Capcom Fighting Evolution
What parents need to know
Parents Need to Know
Parents need to know that in this fighting game, players will use punches, kicks, grabs, throws, some swipes with weapons, and energy blasts in an attempt to bludgeon opponents into submission. All of the violence is cartoonish, and there is no blood or gore. The characters have superhero-style, impossibly proportioned bodies -- some scantily clad -- but there is no nudity. Parents should also be aware that the game has an online mode and that Common Sense does not recommend online play for anyone under 12.
What's it about?
CAPCOM FIGHTING EVOLUTION takes five 2-D fighting titles from the 1990s and allows the characters to leap out of their original games and fight one another. Unencumbered by a story, players face a computer challenger, a friend, or someone online in a one-on-one brawl.
The characters mix basic punches, kicks, and grabs with some charged-up special moves. Many fighting matches involve two-character teams, although switching characters is only possible between rounds. Players must use some strategy in selecting a team before a fight, attempting to match character skills against the opponent's team. Yet the surest path to victory comes from spending time with a few characters and mastering their moves.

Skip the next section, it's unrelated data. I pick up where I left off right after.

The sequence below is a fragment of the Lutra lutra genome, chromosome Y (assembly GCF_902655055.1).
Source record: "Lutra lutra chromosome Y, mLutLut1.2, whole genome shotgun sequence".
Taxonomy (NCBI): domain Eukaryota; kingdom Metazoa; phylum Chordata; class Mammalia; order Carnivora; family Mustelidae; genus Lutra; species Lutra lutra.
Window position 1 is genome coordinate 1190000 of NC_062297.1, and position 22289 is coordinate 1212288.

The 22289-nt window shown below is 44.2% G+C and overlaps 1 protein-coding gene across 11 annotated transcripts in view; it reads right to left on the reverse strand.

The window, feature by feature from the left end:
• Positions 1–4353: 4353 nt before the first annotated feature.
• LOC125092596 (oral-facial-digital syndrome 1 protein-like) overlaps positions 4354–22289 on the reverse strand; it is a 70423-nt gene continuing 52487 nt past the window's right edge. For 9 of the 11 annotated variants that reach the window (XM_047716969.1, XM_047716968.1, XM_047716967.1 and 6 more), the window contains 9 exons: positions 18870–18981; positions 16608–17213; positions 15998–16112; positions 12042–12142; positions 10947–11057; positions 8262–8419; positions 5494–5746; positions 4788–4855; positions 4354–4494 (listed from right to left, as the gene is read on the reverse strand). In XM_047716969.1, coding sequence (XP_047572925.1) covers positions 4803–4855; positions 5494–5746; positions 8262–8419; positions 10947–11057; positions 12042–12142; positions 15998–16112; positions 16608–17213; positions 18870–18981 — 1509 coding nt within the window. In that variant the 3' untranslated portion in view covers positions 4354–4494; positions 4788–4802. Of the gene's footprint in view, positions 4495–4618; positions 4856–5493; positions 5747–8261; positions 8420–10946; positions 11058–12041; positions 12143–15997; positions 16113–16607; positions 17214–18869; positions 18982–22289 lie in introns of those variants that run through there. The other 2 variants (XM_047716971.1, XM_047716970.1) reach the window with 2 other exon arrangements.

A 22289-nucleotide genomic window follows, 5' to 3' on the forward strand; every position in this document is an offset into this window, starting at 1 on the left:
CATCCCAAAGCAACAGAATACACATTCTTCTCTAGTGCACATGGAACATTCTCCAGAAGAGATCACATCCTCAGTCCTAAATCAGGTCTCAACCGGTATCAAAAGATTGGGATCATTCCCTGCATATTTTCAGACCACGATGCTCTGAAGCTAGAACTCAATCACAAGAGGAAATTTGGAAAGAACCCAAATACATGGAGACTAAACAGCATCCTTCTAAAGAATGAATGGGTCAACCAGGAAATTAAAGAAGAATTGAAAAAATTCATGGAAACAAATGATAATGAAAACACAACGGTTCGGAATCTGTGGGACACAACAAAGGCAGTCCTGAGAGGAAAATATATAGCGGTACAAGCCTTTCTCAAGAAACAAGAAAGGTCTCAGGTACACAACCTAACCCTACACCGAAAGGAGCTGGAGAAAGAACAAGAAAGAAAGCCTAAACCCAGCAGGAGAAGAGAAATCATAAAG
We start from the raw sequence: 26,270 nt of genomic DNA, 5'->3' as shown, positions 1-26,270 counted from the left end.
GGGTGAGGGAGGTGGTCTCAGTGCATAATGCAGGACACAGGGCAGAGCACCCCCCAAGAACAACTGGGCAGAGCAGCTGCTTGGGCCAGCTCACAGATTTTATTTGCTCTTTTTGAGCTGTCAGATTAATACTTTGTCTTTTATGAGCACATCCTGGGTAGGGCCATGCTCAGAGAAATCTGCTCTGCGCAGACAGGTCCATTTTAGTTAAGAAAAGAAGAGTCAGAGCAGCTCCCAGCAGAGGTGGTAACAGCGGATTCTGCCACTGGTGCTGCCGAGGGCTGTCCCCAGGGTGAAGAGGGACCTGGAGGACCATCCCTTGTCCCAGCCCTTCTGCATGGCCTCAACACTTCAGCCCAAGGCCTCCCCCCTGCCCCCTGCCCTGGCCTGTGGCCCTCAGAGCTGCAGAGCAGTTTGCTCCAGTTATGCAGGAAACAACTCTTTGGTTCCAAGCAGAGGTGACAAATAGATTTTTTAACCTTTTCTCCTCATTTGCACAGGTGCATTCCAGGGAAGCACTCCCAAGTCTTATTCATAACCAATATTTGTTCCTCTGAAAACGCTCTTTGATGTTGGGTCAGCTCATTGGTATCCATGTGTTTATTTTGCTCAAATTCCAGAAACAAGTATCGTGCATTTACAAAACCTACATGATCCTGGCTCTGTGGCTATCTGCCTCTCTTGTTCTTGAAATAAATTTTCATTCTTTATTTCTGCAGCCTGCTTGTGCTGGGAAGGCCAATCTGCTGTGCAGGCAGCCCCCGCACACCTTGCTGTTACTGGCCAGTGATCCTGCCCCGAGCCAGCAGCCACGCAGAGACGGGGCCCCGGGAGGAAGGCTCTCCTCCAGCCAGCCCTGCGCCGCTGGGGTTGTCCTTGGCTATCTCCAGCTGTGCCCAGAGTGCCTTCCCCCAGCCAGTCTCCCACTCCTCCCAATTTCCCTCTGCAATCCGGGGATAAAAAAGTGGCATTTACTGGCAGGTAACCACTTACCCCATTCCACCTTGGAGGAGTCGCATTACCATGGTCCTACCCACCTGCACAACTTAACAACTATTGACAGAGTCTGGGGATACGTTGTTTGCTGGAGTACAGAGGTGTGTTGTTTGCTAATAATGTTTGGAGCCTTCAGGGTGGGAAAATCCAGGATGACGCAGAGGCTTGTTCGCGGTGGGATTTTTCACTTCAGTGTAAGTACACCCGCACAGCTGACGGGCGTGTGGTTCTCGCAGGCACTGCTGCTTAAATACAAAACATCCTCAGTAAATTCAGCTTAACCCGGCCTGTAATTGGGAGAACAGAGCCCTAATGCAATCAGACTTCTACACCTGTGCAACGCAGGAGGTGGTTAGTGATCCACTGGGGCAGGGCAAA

Is it any good?
For players who spent time in arcades in the 1990s, this sort of action may bring back fond memories. Fighting Evolution looks a lot like the games it draws from. But Fighting Evolution doesn't offer much to please gamers who don't already have a fondness for 2-D arcade-style fighting. This is a pretty bare-bones game with limited appeal. The number of fighting modes is small; players have only a short arcade mode, a two-player versus mode (both off- and online), and a training mode to chose from.
Although the online community has some dedicated players, the overall population can be sparse and games hard to find. And it's hard to understand why Capcom didn't include more-familiar characters to broaden the game's appeal.
Families can talk about...
Families can talk about realism and violence in games. Is violence more palatable if it's cartoonish rather than realistic? Are the effects of violence on players different depending on the presentation? Families may also wish to discuss the exaggerated body types. Do depictions of hyper-muscled men and super-busty women affect people's ideas about how bodies should look in the real world?